Geopolitical Issues That May Dominate International Situation by Bill O’Grady of Confluence Investment Management LLC
N.B. This is our last report for 2014. The next report will be published January 5, 2015.
As is our custom, we close out the current year with our outlook for the next one. This report is less a series of predictions as it is a list of potential geopolitical issues that we believe will dominate the international situation in the upcoming year. It is not designed to be exhaustive; instead, it focuses on the “big picture” conditions that we believe will affect policy and markets going forward. They are listed in order of importance.
Geopolitical Issues – #1: America’s Strategic Drift
This issue has dominated our thinking for the past several years. Essentially, the U.S. has struggled with developing a coherent foreign policy strategy since the end of the Cold War. Although terrifying, the Cold War at least led to a consistent strategy; essentially, communism had to be contained and all foreign policy decisions had to face that test. That doesn’t mean there were no policy disagreements during the Cold War.
Clearly, significant policy differences existed between Presidents Carter and Reagan. However, the general requirements of defending the Free World established a strategic constraint that all administrations followed from Truman to G. H. W. Bush.
America’s role as superpower isn’t one that comes naturally to a nation founded as a republic. The founders created a government with numerous checks and balances designed to protect its citizens from a tyrant, not create an efficient system.
Until the U.S. became a superpower, it had a very small federal government. The military only expanded during times of war and was demobilized after conflicts ended. Defense spending was low; the nation was mostly defended by two large oceans and enjoyed the global public goods that the reigning superpower, Britain, provided. These public goods included the reserve currency and a global military footprint that protected the sea lanes. America’s reluctance to accept more global responsibility after WWI was partly responsible for the Great Depression and WWII. Britain, whose economy was severely damaged by WWI, struggled to maintain the necessary services the global hegemon provides, like the reserve currency and global military projection. As such, Britain began to retreat from the position which left a power vacuum that the communist and fascist nations threatened to fill.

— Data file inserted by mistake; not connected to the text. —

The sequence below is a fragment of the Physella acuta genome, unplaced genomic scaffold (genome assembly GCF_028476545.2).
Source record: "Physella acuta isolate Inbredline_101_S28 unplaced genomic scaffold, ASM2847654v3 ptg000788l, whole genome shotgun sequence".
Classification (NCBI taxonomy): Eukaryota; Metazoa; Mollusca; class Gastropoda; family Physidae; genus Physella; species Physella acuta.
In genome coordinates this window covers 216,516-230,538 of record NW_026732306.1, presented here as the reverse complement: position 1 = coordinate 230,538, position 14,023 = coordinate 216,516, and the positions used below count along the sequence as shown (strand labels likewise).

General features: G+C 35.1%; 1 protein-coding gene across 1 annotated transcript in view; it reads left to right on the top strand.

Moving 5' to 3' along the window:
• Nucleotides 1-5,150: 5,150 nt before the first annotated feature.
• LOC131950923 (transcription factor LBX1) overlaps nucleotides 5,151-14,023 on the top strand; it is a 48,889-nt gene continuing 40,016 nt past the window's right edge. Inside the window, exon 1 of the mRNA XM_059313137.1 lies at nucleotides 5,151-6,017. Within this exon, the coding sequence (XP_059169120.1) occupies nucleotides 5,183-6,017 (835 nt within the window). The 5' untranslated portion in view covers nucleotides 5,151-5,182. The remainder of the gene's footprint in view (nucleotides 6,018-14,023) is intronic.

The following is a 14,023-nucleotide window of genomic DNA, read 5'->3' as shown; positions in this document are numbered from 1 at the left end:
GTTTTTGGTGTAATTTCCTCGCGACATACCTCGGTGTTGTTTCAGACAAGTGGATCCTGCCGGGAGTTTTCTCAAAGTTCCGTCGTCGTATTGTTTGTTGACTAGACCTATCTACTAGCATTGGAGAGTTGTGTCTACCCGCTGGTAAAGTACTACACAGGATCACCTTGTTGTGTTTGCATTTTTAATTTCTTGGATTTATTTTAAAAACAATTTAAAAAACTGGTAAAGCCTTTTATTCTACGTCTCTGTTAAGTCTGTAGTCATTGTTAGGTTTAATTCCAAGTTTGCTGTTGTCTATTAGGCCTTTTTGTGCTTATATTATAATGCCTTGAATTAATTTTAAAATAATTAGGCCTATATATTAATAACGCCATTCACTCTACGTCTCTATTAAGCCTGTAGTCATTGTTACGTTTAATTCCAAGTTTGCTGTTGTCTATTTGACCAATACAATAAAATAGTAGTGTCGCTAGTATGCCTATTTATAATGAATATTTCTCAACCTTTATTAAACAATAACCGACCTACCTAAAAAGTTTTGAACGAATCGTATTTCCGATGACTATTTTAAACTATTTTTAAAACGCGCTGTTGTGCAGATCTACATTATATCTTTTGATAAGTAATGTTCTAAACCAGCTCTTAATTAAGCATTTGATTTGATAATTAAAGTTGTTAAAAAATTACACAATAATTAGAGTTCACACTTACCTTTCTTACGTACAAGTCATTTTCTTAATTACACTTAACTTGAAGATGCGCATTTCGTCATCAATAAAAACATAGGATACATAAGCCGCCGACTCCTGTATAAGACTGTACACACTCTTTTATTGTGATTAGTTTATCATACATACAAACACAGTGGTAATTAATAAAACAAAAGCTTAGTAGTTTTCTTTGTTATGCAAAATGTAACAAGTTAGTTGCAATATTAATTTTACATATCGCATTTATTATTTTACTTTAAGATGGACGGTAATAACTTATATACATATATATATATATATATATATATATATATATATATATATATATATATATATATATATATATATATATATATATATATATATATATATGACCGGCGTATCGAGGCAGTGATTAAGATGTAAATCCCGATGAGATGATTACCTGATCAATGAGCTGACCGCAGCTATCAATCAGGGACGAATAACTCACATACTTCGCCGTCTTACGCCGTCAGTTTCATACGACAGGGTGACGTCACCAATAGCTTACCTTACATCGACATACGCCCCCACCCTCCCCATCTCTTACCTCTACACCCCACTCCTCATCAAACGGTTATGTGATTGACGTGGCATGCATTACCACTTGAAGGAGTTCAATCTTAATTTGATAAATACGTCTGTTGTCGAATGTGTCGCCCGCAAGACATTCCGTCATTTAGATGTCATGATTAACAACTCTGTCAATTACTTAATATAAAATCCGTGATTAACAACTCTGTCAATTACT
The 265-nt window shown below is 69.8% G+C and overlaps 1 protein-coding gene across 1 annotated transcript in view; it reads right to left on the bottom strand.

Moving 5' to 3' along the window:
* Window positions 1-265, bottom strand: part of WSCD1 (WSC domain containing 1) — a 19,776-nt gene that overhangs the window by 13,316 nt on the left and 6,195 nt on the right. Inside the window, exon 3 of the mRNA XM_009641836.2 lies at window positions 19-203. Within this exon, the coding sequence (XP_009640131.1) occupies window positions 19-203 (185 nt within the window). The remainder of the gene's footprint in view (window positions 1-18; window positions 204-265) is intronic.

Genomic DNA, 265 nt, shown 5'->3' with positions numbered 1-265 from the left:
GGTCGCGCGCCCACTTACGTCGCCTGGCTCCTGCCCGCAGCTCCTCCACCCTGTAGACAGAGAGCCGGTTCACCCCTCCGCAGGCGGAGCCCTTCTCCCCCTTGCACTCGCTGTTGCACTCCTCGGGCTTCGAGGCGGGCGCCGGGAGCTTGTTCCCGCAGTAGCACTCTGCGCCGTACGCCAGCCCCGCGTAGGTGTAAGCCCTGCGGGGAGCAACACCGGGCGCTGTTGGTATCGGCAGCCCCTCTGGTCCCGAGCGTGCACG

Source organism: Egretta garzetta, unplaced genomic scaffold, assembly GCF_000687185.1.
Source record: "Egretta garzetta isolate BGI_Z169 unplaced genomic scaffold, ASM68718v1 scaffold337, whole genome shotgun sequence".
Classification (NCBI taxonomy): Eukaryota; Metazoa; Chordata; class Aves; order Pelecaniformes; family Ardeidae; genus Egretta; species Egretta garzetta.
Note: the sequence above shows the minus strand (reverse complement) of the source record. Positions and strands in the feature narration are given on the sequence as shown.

As WWII was coming to a close, America’s leadership generally decided that the U.S. must replace Britain as the global superpower or prepare to eventually fight WWIII. This sentiment was not universally held. Robert Taft (R-IL) argued vehemently that taking this path would change America in ways that would undermine its republican nature.
Government would expand, intelligence gathering would be required, a large standing military would be necessary and individual liberties would eventually be at risk.
However, the dictates of the Bill of Rights do not support torture. The recent revelation about CIA torture is a reflection of this problem. Clearly such behavior isn’t how many Americans believe their country should act. However, the temptation to engage in overly aggressive tactics to gain precious information, not just to protect the U.S. but the world as a whole, tends to rise for the superpower. It is much more difficult for the superpower to preserve national morals because so much is at stake; as a nation becomes supremely powerful, the tendency rises to justify the means to an end.
To a great extent, Taft’s warnings were born out. America has changed since it accepted the superpower role after WWII. The government has grown. The U.S. went from having no intelligence agencies to 17.